Today, I was reminded of something I heard my parents and older relatives say when I was growing up. They'd remark that they actually preferred the hard line segregation and open racism of the pre-Civil Rights South to the quiet, subtle, subversive racism of the North. "At least down there, you know how people feel about you," they'd say. "You KNOW they don't like you. In the North, folks might smile at you and seem to be nice, but in their heart of hearts still hate your guts."
So in some ways I'm greatful to Tim Hardaway for his recent "I hate gays" comment. At least he's being honest and we know exactly where he stands. As long as everyone who feels the way Hardaway does keeps it hidden, there will never be any opportunities for dialog, learning, or possibilities for change. (To it's credit, the NBA has removed Hardaway from any future league-related events.)
As a gay person, I also know that Hardaway's not alone -- there are a lot of people who feel the same way he does, for whatever reason. As John Amaechi said, responding to Hardaway, "These are the comments that create the atmosphere that allow some of the tragic incidents of homophobia that we've seen. This is what makes the lives of gay and lesbian young people in schools miserable. It's what stops gay and lesbian people in the workplace from coming out as well as the fact they can be fined in 33 states for being gay."
Hardaway's comment gives people an idea of some of the things many of us have to go through every day, and why it is so difficult for people to 'come out' (I also think people who hold such strong views have some internal issues to deal with as well...but maybe that's just me....). And it's a rebuke to at least one sports commentator I read who said John Amaechi's revelation was 'no big deal' -- and an example of why he waited until he retired to be open about his personal life. Actually, I'm more surprised at the people expressing surprise over his comment -- but then we are in an age when people are supposed to 'come correct' when in front of the cameras.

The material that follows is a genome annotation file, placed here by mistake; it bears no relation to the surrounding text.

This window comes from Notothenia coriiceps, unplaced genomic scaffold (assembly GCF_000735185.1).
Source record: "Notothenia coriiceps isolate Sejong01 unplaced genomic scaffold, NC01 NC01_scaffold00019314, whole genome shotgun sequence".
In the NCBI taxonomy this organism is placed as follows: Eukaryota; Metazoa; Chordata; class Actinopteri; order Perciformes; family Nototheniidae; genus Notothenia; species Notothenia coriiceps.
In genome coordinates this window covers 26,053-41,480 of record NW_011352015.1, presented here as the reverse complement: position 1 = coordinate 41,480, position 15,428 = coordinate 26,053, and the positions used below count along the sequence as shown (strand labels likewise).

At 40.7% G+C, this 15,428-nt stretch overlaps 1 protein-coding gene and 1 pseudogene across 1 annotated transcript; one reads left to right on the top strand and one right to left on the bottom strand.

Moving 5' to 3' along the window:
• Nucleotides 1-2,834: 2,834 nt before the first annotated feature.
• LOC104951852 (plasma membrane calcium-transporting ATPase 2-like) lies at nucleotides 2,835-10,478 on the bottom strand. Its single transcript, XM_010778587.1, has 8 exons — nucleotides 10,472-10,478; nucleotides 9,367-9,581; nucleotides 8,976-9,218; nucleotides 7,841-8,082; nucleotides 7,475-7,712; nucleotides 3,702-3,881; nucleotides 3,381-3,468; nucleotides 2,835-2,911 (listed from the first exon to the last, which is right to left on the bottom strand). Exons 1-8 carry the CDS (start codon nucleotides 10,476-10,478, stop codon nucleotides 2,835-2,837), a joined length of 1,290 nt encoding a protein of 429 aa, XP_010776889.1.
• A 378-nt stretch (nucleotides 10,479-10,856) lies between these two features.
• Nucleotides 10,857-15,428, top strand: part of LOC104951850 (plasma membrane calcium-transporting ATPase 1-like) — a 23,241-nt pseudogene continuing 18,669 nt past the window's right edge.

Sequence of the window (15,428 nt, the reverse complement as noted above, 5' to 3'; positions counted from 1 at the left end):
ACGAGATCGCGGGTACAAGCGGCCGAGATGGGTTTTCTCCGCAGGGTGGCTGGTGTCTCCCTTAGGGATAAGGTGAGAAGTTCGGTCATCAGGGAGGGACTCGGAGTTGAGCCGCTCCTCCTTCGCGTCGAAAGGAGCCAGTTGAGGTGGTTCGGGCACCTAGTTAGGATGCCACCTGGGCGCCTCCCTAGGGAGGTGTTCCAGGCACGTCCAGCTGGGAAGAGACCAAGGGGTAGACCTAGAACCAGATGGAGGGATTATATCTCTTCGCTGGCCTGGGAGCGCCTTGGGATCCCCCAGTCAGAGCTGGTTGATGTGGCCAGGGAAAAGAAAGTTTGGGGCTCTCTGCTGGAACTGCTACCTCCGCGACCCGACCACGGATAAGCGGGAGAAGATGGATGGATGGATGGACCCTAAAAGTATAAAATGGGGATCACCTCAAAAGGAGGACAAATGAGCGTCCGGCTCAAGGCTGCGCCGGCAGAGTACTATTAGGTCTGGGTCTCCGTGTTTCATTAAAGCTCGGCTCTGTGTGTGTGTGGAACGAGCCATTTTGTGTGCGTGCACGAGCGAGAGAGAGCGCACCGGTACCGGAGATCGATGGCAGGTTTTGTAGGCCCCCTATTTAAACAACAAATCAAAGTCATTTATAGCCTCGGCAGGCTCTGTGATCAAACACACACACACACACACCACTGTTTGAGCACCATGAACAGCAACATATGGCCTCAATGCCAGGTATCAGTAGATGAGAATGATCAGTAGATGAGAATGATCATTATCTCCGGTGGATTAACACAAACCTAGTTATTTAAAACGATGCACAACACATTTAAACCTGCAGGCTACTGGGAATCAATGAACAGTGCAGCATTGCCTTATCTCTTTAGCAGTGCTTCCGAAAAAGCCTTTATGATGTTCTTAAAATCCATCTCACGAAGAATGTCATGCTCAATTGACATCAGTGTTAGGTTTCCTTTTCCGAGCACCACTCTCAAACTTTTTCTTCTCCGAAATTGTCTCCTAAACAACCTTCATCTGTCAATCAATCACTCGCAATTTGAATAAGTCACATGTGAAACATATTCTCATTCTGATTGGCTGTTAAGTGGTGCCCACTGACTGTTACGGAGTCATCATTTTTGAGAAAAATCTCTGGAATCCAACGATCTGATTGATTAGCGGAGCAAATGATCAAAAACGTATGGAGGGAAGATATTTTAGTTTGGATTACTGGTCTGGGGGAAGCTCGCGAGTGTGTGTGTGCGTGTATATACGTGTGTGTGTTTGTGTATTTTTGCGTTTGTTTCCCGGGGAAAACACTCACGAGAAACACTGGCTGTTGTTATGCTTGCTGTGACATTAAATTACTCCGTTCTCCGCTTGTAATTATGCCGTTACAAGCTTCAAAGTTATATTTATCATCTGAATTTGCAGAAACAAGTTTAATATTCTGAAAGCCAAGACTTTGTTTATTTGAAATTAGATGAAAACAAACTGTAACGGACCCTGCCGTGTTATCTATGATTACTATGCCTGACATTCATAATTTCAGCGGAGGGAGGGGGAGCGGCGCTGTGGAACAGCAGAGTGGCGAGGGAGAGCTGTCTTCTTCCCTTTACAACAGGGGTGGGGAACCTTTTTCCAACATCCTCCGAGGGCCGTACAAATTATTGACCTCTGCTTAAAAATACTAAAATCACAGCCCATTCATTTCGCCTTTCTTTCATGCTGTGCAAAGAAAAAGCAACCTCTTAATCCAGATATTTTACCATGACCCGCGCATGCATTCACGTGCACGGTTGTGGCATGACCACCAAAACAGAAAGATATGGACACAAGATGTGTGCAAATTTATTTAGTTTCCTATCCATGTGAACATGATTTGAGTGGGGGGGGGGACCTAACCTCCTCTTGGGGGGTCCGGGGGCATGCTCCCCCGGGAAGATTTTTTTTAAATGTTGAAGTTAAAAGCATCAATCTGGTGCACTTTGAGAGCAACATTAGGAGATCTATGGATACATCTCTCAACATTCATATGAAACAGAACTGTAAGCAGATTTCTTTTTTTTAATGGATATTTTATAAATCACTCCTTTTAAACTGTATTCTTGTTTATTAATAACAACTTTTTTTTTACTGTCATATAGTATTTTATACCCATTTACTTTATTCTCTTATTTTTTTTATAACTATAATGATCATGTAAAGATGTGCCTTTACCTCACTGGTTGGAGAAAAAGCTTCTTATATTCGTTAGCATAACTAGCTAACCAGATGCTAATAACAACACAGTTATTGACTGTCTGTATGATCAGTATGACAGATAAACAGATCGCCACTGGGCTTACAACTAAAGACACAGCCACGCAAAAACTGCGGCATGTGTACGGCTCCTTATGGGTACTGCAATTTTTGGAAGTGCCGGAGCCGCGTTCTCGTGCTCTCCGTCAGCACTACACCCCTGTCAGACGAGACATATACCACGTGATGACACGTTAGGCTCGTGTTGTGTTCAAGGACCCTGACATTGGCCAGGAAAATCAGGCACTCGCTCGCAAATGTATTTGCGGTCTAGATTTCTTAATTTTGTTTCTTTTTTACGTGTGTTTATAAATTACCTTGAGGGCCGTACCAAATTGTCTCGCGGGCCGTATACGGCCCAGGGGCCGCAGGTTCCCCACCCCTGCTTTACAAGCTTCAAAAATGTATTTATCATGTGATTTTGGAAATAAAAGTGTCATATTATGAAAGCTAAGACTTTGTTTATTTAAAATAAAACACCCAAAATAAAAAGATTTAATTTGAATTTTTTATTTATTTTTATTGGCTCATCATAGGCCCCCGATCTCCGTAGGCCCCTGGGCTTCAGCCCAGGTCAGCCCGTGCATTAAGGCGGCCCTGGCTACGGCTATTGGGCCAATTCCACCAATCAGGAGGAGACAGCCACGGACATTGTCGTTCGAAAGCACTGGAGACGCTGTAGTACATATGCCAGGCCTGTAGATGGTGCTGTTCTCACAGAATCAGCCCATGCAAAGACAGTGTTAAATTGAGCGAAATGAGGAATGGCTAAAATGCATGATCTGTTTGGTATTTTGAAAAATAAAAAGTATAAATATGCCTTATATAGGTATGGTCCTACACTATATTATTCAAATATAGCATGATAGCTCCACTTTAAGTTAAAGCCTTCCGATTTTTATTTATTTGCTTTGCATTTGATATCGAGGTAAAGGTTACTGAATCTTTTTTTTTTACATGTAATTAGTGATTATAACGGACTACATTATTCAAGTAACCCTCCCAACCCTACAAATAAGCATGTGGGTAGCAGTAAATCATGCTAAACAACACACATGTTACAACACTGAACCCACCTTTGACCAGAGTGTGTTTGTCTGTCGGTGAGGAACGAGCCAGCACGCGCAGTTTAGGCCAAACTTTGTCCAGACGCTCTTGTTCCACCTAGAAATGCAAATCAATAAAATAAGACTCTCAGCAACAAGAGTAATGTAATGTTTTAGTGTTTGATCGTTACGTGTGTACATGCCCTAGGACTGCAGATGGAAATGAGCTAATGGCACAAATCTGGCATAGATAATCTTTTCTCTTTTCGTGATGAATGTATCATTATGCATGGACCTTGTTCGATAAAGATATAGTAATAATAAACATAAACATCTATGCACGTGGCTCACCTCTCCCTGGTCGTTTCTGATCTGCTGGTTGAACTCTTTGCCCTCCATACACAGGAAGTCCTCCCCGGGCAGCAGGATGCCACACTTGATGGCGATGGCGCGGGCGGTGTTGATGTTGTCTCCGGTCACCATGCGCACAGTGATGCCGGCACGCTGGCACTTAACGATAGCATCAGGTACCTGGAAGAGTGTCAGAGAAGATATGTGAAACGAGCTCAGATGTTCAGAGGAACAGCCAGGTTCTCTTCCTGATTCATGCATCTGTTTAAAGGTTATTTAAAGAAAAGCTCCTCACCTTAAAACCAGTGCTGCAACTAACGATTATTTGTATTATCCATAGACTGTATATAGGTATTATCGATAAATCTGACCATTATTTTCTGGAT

And at least Hardaway wasn't threatening Amaechi's life, as apparently some have done via e-mail.
I'm sure at some point we'll hear that Tim has gone into 'gay-hab' like "Grey's Anatomy" star Isiah Washington. But to me, it would be better and possibly more helpful for him (and all of us) if some of the former teammates of the man who said, "I wouldn't want him on my team...if he was on my team, I would, you know, really distance myself from him because, uh, I don't think that's right. And you know I don't think he should be in the locker room while we're in the locker room," would quietly come to him and say, "Hey, brothaman...guess what?"